It’s Christmas time

·4 min read

Now that Thanksgiving is behind us, Christmas season is officially here! I know that some people like Christmas music as soon as it is November, but I’m the sort that likes to enjoy Thanksgiving before Christmas. I’m all about being thankful all year, especially for the birth, life, death, and resurrection of my Savior. There are many things I love about the holidays in our small community.

I love the lights! There is nothing like going for a walk or a drive on a cold night and being reminded that the Light of the World was born into this world of darkness. I also love the singing! If I walk around stores, singing about the birth of Jesus any other time of the year I will get a funny look. People might still look at me funny, but maybe a little less.

I think my favorite thing about this time of the year is the focus on hope. The birth of Jesus is all about hope, the hope of God’s promises. Throughout the Old Testament, the promise was that God would do something that would make things right. We read, in Jeremiah 33:14, “The days are surely coming, says the LORD, when I will fulfill the promise I made…” This is the cry of every saint, that God would make good on his promises. “Be mindful of your mercy, O LORD, and of your steadfast love, for they have been from of old.” (Psalm 25:6)

This is where we remember what the Biblical idea of hope is. We think of hope as something along the lines of a wish. When we hope something will happen, we wish it will happen. When we tell someone that we hope they will have a good trip, or a nice day, we are not making a declaration. We are merely wishing them well. This is not the Biblical idea of hope. The Biblical idea of hope is something that is certain, though unseen.

Biblical hope is wrapped up with faith. Hebrews 11:1 tells us that “Faith is assurance of things hoped for, the conviction of things not seen.” The words that are used are not meant to drive home an idea that faith or hope are subjective. The word for ‘assurance’ is made up of two words that mean, literally, “to stand under” and it speaks of the objective aspect and underlying reality behind something. It is a word that is used to speak of foundations. Faith is more than simply a subjective feeling – you see, it is the objective foundation for the reality of what we believe. Other translations speak of it as the ‘substance of things hoped for.’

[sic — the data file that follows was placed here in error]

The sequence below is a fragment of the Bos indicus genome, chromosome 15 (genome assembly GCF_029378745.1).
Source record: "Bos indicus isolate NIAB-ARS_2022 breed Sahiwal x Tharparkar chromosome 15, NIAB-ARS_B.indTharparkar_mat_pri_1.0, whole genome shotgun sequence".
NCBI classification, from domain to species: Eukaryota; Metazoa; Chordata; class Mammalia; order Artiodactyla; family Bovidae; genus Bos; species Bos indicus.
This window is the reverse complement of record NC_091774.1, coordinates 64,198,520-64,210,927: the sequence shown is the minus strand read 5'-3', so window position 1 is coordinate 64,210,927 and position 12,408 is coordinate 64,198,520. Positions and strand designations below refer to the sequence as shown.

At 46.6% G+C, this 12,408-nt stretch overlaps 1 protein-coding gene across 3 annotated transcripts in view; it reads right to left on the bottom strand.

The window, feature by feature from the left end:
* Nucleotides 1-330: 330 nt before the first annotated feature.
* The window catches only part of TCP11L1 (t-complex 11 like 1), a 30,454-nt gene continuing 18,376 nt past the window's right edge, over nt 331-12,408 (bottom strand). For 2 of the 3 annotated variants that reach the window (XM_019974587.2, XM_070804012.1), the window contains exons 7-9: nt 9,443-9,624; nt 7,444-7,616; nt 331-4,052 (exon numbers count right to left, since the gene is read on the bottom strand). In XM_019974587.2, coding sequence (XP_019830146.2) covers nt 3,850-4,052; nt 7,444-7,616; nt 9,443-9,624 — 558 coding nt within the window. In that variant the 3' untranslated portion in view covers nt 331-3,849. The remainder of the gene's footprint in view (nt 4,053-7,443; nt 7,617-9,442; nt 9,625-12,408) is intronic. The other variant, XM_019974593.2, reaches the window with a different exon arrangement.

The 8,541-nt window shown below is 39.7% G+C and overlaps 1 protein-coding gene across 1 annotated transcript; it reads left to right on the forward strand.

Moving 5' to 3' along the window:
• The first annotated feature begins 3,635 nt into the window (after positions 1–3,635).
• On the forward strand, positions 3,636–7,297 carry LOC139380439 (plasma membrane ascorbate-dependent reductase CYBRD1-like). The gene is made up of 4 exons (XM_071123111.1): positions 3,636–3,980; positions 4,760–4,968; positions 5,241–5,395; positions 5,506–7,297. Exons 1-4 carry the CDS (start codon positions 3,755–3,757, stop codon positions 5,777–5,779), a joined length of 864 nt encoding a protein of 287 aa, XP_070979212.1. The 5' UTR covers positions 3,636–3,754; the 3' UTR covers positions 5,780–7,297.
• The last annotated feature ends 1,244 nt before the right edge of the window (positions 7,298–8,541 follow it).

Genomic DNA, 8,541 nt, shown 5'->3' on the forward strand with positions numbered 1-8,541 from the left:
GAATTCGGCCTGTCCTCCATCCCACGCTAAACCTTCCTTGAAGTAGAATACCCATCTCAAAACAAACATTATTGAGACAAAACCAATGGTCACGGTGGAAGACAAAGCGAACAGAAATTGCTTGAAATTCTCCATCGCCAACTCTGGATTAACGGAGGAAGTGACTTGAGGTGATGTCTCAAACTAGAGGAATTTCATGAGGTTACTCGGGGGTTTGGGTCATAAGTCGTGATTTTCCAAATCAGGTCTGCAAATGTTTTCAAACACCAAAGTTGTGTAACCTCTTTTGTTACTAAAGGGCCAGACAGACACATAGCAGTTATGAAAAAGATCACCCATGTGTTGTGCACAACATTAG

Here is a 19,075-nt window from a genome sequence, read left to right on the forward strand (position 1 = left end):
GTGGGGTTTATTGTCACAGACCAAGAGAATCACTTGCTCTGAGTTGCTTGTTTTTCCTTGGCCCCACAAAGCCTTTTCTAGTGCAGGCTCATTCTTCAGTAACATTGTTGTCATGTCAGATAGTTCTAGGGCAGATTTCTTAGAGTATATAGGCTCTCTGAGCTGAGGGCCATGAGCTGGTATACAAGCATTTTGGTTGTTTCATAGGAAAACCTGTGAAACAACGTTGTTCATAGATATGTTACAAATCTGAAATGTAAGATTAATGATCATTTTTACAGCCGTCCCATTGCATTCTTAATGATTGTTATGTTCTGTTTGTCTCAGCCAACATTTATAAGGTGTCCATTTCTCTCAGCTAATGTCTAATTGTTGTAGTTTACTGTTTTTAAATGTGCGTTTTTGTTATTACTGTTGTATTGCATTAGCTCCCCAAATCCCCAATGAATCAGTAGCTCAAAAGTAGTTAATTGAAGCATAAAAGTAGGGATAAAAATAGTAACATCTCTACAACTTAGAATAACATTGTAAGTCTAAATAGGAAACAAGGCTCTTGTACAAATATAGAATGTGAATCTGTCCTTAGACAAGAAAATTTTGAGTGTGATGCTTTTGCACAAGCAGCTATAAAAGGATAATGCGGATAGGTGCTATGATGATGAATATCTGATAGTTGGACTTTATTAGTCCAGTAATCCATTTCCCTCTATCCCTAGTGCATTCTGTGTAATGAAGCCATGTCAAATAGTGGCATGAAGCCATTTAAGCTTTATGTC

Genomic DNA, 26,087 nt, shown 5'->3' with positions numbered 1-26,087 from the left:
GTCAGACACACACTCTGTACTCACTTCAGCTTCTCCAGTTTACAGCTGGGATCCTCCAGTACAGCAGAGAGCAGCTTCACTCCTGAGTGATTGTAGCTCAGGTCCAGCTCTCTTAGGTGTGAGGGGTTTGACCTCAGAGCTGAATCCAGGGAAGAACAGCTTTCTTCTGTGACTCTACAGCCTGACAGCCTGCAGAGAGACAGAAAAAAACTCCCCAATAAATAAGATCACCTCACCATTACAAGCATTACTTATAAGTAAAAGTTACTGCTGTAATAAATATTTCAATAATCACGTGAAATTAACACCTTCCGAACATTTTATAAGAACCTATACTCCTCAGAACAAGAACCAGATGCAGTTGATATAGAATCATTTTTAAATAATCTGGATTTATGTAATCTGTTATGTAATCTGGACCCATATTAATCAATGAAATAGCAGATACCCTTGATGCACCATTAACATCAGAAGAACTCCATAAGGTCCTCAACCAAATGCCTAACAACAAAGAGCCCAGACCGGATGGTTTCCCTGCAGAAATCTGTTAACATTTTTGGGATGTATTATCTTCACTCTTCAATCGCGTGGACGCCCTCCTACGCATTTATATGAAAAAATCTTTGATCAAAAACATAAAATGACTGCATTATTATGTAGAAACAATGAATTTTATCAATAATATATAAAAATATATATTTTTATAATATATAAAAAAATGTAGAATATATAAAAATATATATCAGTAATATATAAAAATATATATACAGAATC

The second word that is used to describe faith, conviction, also is not a subjective word. Other translations will use the word ‘evidence.’ This is a word used elsewhere to speak of verification or proof for something. So, the author of Hebrews would not say that their belief is based on faith or hope as opposed to evidence or proof; rather, the faith, given by God, is the proof; it is the substance, the foundation.

All of this helps us to think about the birth of Christ as well as the hope that we have. The Old Testament saints waited long for Christ. He was the one promised all the way back in Genesis 3:15 when sin and death entered the world. There we read, “I will put enmity between you and the woman, and between your offspring and her offspring; he shall bruise your head, and you shall bruise his heel.” God promises to send a redeemer who will defeat the Serpent. Eve was so excited that she declared, with the birth of Cain, “I have gotten a man with the help of the Lord.”

The saints of old would wait a long time, though, as their hope was challenged. You can imagine receiving the promise and not seeing it after a hundred, two hundred, a thousand, or even two thousand years! The hymn captures it best, “Come, thou long expected Jesus!” Promised from the beginning of the story and yet he would not be born for a long time. Paul says, “If we hope for what we do not see, we wait for it with patience.” The saints of old waited with patience for the consolation of Israel (Luke 2:25) even as we wait for Christ’s second coming. Rejoice in his first coming even as we wait for him to come again!

Pastor Everett Henes, the pastor of the Hillsdale Orthodox Presbyterian Church, can be reached at pastorhenes@gmail.com.

Everett Henes
Everett Henes

This article originally appeared on Hillsdale Daily News: Lifestyles

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